Heaven on Earth No.11.
In 1921, this bronze war memorial was erected in Pyrmont, an inner suburb of Sydney. The statue was created by Gilbert Doble in honour of the local men who enlisted in the Australian Army during the First World War. It’s hard to appreciate that I actually light painted this statue. Apart from the glow of dusk, there was no other illumination so I was able to light her wings to accentuate the wonderful texture in the bronze casting.
Heaven on Earth No.10. My light painting of the Fiaschi Monument at Waverley Cemetery in Sydney. This beautiful work is dedicated to the memory of Kate Reynolds Fiaschi (born Ireland 1850 - died Sydney 1913) — a loving wife to Italian-born Thomas Fiaschi, and a devoted mother to two daughters and five sons (one of whom died in infancy).
Heaven on Earth No.9. There is a poignancy in this pose that never fails to move me. The sensual intimacy between the angel and child is wondrous. I created two light paintings of this statue, from different angles. I’ll post the wider profile shot in a week’s time.
Heaven on Earth No.8. The inscription reads “Sarah Jane Hickey”. I was struck by the height and power of this monument in Sydney’s Waverley Cemetery. I also wanted to use the large palm tree behind it as an intriguing background.
Light painting in the Field of Mars Cemetery, Sydney. The natural weathering of these stone statues is part of the appeal for me. And when they are carefully lit, in isolation, all sorts of details are revealed.
Heaven On Earth No.1
And now for something completely different! For years I’ve been fascinated by the beauty of angelic statues. They instil a sense of peace and poignancy, especially in deserted cemeteries. They also make the most wonderful subjects for “light painting”.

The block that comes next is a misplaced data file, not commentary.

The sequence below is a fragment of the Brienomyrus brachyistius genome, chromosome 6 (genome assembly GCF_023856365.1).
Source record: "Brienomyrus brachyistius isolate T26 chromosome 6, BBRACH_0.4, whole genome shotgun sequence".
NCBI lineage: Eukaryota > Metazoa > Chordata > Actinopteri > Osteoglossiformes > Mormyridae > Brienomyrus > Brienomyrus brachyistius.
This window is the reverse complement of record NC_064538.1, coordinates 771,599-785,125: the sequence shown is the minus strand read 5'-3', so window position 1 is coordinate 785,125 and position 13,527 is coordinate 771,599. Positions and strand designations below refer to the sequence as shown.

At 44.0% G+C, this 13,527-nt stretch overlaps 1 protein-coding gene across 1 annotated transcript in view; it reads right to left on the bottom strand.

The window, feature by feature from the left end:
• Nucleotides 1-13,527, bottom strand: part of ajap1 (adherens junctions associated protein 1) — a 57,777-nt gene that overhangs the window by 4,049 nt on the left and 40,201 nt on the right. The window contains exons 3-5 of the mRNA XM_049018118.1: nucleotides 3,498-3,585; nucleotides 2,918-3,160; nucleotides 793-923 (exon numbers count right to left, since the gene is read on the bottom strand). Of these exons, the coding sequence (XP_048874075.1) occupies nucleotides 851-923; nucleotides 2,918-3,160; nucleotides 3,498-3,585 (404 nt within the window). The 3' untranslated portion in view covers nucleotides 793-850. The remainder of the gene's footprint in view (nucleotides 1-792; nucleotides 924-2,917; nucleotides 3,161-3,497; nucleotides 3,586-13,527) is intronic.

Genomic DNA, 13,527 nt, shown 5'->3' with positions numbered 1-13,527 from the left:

Light painting of a sandstone-lined creek in Sydney’s Eastern Suburbs. This creek runs through the grounds of Vaucluse House, a historic residence near Sydney Harbour. The creek was contained by sandstone blocks as part of relief work during the Great Depression of the 1930s. From my series: Sedimentary — The Legacy of Ancient Seas.
Serpentine Wall, Balmain, Australia. Light painting this lonely park was a lot of fun. It overlooks Sydney Harbour and the small red light is for maritime navigation. The snaking wall and the paved path are all made from Sydney sandstone. Simmons Park is in total darkness at night so I had plenty of time to light paint with my MagLite torch (flashlight). From my series: Sedimentary — The Legacy of Ancient Seas.
Boulder at Terrigal, north of Sydney. Beneath the headland locally known as The Skillion, there is a rock platform dotted with eroded boulders. This 2.5 metre-high beauty was a wonderful subject for light painting. From my series: Sedimentary — The Legacy of Ancient Seas.
Henry Lawson Cave, Naremburn, Sydney. My light painting of a cave (actually it’s a large sandstone overhang) where it is believed Henry Lawson (1867-1922), one of Australia’s most notable writers, slept off his frequent tavern visits in the Naremburn area. From my series: Sedimentary — The Legacy of Ancient Seas.
Mrs Macquarie’s Chair, Sydney. On a peninsular, overlooking Sydney Harbour and the Opera House, there is an exposed sandstone rock cut into the shape of a bench. It was carved by convicts in 1810 for Elizabeth Macquarie, the wife of Lachlan Macquarie, Governor of the colony of New South Wales. When I recced the site at night, I was surprised (and delighted) to find that the entire bench area was in darkness. So I took the opportunity to light paint one of Sydney’s iconic (and free) tourist spots. From my series: Sedimentary — The Legacy of Ancient Seas.
Lennox Bridge, Glenbrook NSW. This magnificent sandstone bridge was light painted with a single torch (flashlight) during a 10-minute time exposure. There was no other light at the site. The bridge was designed and built in 1833 by a Scottish stone-mason, David Lennox with the help of 20 convicts. It is the oldest stone bridge on the Australian mainland.